But something happened next that proved to be instrumental in his healing. The lady whose boyfriend had just been busted for drugs came over crying and distraught, and Michael Jr. helped her by giving her some money. They were both in pain, and being able to help her in that small way helped Michael Jr. to start moving past his anger. “That lady gave me a gift that I needed right at that moment,” he said, “and because of that, I’ve been able to forgive that officer.”

In their most recent installment of “Meet The Perrys” on YouTube, Christian author and speaker Jackie Hill Perry and her husband, Preston Perry, described the racial profiling that Preston in particular has experienced and how that impacted how he felt when he heard about the death of George Floyd.

“As a black man who saw the video [of George Floyd’s death],” said Preston, “it awakened some dark moments in me. It’s hard for me to see that situation and not think about the time when I was in Macon, Georgia.”

One time as a teen in Macon, Preston and some of his friends were in a hotel when four police officers arrived, put them in handcuffs, and stepped on their heads. Even though they all had alcohol and were underage, what made the officers most upset—Preston believes—was that there was a white girl with them. The officers, said Preston, “let it be known plainly that they did not like me solely because my skin was brown.” Seeing George Floyd’s death made Preston sad, but also made him thankful that he had not already died from being in a similar situation.

Jackie described one time when she saw Preston experience racial profiling while crossing a street in Portland. While crossing, he started running in order to make it through the crosswalk in time. There were two white people in his path, and they became afraid when they saw him coming and started running away from him.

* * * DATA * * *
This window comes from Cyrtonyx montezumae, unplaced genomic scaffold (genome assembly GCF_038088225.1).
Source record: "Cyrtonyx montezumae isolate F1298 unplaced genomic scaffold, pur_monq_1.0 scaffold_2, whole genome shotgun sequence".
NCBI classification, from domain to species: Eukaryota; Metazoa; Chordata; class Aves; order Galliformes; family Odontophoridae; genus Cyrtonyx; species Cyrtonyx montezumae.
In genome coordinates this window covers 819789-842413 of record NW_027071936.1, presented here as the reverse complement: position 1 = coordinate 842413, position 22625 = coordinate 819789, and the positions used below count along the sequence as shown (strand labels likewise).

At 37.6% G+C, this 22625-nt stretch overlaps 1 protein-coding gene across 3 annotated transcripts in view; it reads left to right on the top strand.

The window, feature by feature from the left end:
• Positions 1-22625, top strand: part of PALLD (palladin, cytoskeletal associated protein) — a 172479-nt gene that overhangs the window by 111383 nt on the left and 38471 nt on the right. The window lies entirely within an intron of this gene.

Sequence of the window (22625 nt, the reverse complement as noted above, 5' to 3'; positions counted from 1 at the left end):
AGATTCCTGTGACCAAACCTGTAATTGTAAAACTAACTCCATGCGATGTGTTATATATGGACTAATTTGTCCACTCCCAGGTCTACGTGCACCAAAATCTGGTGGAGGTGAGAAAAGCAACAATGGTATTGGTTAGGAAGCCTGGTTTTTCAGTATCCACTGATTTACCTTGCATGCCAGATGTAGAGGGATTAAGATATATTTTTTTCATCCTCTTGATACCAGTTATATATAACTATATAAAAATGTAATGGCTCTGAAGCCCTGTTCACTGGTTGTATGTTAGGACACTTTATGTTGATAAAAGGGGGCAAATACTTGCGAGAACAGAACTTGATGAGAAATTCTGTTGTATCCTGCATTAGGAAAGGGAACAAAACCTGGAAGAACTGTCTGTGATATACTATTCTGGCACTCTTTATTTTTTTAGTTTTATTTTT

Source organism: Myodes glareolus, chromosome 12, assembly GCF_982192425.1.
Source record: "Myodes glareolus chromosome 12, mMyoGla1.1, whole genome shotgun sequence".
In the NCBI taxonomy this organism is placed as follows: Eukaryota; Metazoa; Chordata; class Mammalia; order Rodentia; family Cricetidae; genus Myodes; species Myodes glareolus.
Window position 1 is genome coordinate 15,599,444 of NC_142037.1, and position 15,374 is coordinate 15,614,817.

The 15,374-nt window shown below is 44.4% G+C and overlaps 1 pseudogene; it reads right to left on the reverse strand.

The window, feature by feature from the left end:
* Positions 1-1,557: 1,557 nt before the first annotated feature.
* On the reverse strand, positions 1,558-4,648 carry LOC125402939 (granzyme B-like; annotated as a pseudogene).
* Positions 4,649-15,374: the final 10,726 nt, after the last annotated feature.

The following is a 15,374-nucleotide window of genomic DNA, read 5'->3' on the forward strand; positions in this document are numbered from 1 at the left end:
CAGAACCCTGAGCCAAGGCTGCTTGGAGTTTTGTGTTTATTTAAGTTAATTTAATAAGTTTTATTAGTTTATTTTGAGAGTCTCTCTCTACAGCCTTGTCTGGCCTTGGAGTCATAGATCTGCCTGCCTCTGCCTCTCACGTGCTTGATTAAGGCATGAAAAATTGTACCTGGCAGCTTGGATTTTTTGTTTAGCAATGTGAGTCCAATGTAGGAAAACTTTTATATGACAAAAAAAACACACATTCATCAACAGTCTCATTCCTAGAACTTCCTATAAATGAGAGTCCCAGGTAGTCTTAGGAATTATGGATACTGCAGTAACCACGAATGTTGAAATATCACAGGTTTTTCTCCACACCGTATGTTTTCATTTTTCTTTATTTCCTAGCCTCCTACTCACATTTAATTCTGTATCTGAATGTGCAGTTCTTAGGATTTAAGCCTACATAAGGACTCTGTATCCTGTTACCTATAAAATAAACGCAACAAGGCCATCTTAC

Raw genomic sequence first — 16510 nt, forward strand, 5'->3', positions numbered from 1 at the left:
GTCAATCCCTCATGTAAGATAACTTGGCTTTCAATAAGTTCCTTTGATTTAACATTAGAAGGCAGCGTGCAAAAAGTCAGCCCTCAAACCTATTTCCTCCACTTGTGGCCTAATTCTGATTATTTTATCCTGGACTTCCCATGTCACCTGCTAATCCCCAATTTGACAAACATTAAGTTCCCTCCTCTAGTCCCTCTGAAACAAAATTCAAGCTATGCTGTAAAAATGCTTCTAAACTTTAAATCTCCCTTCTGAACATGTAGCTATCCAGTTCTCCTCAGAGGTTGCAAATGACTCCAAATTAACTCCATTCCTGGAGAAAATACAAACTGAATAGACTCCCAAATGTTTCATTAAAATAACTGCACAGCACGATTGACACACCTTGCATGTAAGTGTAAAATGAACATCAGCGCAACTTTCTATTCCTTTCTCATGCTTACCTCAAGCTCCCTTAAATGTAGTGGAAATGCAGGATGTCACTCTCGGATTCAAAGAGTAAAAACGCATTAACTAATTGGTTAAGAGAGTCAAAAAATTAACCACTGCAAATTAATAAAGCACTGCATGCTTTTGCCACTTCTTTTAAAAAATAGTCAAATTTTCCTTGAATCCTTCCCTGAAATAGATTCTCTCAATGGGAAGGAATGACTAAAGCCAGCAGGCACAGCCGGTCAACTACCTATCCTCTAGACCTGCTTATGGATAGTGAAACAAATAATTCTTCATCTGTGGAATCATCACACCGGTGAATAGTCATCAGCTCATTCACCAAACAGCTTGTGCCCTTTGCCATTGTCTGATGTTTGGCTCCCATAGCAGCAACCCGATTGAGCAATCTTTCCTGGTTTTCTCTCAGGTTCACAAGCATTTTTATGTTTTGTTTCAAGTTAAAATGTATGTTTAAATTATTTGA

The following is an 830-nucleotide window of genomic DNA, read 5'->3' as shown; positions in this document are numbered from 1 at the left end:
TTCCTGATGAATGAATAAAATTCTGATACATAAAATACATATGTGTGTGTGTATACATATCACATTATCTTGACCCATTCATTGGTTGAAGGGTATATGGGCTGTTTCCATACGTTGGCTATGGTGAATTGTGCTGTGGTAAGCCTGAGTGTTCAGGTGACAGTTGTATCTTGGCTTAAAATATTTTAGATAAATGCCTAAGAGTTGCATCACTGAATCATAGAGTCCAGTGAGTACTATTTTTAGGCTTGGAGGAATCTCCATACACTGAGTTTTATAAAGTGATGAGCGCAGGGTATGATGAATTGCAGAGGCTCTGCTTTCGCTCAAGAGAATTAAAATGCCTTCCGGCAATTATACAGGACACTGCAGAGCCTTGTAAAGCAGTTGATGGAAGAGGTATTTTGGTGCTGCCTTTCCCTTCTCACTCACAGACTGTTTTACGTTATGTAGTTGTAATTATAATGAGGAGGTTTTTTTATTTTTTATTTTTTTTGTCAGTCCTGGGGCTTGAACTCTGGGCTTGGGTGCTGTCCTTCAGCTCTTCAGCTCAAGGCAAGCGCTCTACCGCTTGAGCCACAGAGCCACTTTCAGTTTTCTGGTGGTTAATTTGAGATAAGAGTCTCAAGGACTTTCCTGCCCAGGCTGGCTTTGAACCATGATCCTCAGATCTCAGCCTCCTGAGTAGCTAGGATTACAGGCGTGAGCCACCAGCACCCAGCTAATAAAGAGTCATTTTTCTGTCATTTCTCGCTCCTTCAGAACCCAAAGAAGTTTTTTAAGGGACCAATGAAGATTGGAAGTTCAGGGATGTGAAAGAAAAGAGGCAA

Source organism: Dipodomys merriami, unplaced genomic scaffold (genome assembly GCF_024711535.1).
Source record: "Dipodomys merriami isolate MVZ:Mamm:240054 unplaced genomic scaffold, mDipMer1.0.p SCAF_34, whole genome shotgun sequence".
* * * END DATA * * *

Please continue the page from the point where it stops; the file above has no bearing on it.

Another time, the Perrys were traveling back to Chicago from Toronto and Preston got pulled aside because he looked “suspicious.” He actually gets pulled aside a lot for random checks when traveling, but people don’t usually come right out and say it’s because of how he looks. Said Jackie, “I think it speaks to this big, this problem of black men and black skin period being assumed as criminal. People look at black men and think ‘thug,’ ‘dangerous.’”

In a video with I Am Second in 2014, Dr. Tony Evans shared that while growing up in urban Baltimore, “I was reminded in many ways that I was a second-class citizen. It was frustrating, it was painful, it was hurtful. There were places I couldn’t go, people I couldn’t be with, simply because of the color of my skin.”

In a more recent video, the pastor shared how, when raising his sons and grandsons, he has made sure to have a “talk” with them about how to prepare for racial profiling so they know how to act when a police officer pulls them over. 

Waking Up to Sin

Former NFL player Emmanuel Acho has described “white privilege” as “the ability to live life unconsciously.” Acho believes that if white people truly want to bring about racial reconciliation, they need to listen to what the experiences of the black community are in order to “have full understanding.”

Said Pastor Broome, “For people who say this is beneath them, this isn’t happening, and this is just something people are riling up, no. This plain out and simple is sin. I’ll say it again, this is 400 years of the bubble that is now popping in a different way.”